Is non-homologous end-joining really an inherently error-prone process?

PLoS Genet. 2014 Jan;10(1):e1004086. doi: 10.1371/journal.pgen.1004086. Epub 2014 Jan 16.


DNA double-strand breaks (DSBs) are harmful lesions leading to genomic instability or diversity. Non-homologous end-joining (NHEJ) is a prominent DSB repair pathway, which has long been considered to be error-prone. However, recent data have pointed to the intrinsic precision of NHEJ. Three reasons can account for the apparent fallibility of NHEJ: 1) the existence of a highly error-prone alternative end-joining process; 2) the adaptability of canonical C-NHEJ (Ku- and Xrcc4/ligase IV-dependent) to imperfect complementary ends; and 3) the requirement to first process chemically incompatible DNA ends that cannot be ligated directly. Thus, C-NHEJ is conservative but adaptable, and the accuracy of the repair is dictated by the structure of the DNA ends rather than by the C-NHEJ machinery. We present data from different organisms that describe the conservative/versatile properties of C-NHEJ. The advantages of the adaptability/versatility of C-NHEJ are discussed for the development of the immune repertoire and the resistance to ionizing radiation, especially at low doses, and for targeted genome manipulation.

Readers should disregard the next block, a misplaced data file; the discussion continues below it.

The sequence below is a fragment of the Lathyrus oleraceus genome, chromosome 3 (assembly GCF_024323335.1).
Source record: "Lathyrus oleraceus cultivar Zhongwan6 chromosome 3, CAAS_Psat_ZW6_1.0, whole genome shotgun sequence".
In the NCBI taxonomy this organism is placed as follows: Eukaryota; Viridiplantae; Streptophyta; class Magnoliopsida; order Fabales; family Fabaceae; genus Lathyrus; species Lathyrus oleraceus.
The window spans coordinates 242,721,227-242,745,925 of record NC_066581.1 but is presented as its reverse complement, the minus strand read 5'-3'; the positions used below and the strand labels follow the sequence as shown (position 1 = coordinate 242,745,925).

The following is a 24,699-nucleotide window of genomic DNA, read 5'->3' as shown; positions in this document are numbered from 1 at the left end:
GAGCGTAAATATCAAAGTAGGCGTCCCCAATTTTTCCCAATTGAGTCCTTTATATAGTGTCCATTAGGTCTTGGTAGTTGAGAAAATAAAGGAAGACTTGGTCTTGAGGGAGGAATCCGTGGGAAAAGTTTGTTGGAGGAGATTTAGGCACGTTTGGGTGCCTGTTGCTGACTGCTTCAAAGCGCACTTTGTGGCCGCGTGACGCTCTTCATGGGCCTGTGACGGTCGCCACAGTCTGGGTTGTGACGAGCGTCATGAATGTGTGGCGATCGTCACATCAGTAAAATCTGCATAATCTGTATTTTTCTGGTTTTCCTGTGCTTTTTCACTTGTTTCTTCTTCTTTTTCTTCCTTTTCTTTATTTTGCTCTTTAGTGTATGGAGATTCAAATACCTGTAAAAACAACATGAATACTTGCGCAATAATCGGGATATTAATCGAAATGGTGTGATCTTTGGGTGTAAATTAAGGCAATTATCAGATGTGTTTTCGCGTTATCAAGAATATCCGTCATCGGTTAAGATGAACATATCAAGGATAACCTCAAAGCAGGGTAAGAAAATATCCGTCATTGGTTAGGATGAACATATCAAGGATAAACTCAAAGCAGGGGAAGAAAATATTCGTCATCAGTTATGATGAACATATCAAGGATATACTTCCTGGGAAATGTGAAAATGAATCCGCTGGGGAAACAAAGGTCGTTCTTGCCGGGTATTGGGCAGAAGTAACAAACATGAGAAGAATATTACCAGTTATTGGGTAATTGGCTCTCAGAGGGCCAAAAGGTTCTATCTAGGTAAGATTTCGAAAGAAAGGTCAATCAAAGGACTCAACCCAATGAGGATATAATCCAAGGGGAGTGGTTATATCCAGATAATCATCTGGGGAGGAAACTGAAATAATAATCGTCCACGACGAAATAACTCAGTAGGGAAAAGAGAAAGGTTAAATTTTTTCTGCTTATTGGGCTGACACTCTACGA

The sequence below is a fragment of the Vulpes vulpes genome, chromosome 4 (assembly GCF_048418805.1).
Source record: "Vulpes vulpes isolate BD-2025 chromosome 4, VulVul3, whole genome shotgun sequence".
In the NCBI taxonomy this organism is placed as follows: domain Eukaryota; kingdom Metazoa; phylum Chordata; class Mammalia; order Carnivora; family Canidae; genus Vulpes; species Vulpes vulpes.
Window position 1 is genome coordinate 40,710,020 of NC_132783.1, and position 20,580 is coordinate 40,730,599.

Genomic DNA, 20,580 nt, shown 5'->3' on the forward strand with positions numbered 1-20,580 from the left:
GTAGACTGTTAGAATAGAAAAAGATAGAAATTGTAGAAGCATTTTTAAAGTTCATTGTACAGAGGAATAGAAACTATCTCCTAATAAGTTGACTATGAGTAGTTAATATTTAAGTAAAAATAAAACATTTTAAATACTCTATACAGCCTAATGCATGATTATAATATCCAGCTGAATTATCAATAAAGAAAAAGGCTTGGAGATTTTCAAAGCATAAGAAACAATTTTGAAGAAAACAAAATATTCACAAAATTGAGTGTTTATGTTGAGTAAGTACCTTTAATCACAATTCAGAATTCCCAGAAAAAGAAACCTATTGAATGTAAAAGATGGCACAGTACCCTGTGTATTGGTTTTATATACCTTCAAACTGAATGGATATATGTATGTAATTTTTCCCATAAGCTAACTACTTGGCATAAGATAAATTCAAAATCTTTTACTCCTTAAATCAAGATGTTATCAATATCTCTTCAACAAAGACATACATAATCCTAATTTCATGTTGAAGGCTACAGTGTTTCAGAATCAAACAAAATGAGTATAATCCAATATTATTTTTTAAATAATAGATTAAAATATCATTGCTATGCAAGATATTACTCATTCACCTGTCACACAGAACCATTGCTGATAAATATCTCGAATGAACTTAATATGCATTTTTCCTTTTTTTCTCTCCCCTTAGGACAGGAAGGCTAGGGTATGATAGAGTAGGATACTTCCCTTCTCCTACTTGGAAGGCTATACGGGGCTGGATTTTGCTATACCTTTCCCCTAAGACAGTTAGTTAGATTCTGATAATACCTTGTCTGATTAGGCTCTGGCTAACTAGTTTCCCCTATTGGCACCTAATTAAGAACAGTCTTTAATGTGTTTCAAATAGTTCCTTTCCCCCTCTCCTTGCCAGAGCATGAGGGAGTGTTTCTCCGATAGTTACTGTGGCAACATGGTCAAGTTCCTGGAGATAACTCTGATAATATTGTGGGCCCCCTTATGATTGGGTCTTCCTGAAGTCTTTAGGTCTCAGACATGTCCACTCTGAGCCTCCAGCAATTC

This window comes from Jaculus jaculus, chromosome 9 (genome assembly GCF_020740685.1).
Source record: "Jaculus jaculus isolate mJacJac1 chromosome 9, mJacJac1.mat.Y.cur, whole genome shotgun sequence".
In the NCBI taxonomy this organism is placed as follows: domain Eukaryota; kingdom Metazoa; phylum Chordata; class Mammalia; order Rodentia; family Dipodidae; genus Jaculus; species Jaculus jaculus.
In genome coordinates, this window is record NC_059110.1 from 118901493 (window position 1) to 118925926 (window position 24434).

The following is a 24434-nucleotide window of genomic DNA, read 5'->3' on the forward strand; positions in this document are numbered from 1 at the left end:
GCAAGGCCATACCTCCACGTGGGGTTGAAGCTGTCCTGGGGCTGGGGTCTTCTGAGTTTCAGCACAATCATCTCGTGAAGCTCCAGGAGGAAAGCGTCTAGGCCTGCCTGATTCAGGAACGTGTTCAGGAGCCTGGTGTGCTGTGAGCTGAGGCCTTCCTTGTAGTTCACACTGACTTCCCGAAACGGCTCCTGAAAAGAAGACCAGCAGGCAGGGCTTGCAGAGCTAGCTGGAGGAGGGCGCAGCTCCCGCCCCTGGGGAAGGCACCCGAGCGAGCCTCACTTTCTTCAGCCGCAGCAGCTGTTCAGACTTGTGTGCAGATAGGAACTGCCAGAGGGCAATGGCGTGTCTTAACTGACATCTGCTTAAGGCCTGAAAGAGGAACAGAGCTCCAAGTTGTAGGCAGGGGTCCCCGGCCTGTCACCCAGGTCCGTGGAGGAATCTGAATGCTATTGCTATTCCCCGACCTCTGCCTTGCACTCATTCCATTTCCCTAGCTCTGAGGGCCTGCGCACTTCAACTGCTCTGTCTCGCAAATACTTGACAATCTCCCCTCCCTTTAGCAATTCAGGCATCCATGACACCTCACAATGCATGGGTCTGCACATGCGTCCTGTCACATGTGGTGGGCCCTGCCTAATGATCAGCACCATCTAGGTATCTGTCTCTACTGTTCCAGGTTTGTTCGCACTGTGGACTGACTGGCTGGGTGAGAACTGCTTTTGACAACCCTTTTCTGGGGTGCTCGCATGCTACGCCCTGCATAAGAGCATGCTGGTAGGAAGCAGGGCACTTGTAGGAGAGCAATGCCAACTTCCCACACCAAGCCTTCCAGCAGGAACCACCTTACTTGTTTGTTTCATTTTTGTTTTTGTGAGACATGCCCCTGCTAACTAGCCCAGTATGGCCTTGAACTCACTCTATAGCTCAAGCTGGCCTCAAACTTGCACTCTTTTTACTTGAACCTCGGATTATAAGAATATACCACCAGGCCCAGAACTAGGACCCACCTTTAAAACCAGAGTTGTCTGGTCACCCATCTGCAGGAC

Publication types

  • Research Support, Non-U.S. Gov't
  • Review

MeSH terms

  • DNA Breaks, Double-Stranded / radiation effects
  • DNA Damage / immunology
  • DNA Damage / radiation effects
  • DNA End-Joining Repair / genetics*
  • DNA End-Joining Repair / immunology
  • DNA Ligases
  • DNA Repair / genetics*
  • DNA Repair / immunology
  • DNA-Binding Proteins / genetics*
  • DNA-Binding Proteins / immunology
  • Genomic Instability*
  • Radiation, Ionizing
  • Recombination, Genetic / immunology


  • DNA-Binding Proteins
  • XRCC4 protein, human
  • DNA Ligases

Grant support

BSL was supported through funding from the Fondation ARC (Association pour la Recherche contre le Cancer) and the INCa (Institut National du Cancer). MB was supported by core funding from the CNRS and by grants from the ANR (Agence Nationale de la Recherche: grants ANR BLAN08-3-310945 and ANR 2010-BLAN-1603) and the Fondation ARC. PB was supported by grants from Fondation ARC, Ligue Contre le Cancer-Comité Ile de France and by intramural funding “Radiobiology” from CEA-DSV. The funders had no role in the preparation of the article.